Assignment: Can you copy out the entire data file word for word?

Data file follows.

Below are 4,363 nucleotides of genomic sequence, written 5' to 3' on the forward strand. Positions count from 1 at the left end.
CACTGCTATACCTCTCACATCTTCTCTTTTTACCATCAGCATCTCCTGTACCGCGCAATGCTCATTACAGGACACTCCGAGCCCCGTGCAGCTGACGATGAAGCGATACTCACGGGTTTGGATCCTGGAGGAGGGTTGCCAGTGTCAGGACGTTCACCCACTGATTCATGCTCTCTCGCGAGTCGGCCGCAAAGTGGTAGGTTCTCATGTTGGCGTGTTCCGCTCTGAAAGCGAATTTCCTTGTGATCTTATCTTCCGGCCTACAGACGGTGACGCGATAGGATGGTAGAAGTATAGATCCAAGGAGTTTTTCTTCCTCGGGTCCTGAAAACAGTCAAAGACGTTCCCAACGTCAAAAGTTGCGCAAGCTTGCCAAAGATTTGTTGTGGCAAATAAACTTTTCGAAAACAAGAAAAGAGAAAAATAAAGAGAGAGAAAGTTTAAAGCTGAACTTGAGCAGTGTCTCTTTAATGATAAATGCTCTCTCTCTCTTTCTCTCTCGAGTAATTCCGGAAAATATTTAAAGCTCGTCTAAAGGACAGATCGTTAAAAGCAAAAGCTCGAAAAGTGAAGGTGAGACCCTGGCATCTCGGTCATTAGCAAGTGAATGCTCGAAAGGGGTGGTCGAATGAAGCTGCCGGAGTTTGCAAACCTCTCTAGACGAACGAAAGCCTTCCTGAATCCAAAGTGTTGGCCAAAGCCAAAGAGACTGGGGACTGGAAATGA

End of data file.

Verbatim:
Below are 4,363 nucleotides of genomic sequence, written 5' to 3' on the forward strand. Positions count from 1 at the left end.
CACTGCTATACCTCTCACATCTTCTCTTTTTACCATCAGCATCTCCTGTACCGCGCAATGCTCATTACAGGACACTCCGAGCCCCGTGCAGCTGACGATGAAGCGATACTCACGGGTTTGGATCCTGGAGGAGGGTTGCCAGTGTCAGGACGTTCACCCACTGATTCATGCTCTCTCGCGAGTCGGCCGCAAAGTGGTAGGTTCTCATGTTGGCGTGTTCCGCTCTGAAAGCGAATTTCCTTGTGATCTTATCTTCCGGCCTACAGACGGTGACGCGATAGGATGGTAGAAGTATAGATCCAAGGAGTTTTTCTTCCTCGGGTCCTGAAAACAGTCAAAGACGTTCCCAACGTCAAAAGTTGCGCAAGCTTGCCAAAGATTTGTTGTGGCAAATAAACTTTTCGAAAACAAGAAAAGAGAAAAATAAAGAGAGAGAAAGTTTAAAGCTGAACTTGAGCAGTGTCTCTTTAATGATAAATGCTCTCTCTCTCTTTCTCTCTCGAGTAATTCCGGAAAATATTTAAAGCTCGTCTAAAGGACAGATCGTTAAAAGCAAAAGCTCGAAAAGTGAAGGTGAGACCCTGGCATCTCGGTCATTAGCAAGTGAATGCTCGAAAGGGGTGGTCGAATGAAGCTGCCGGAGTTTGCAAACCTCTCTAGACGAACGAAAGCCTTCCTGAATCCAAAGTGTTGGCCAAAGCCAAAGAGACTGGGGACTGGAAATGA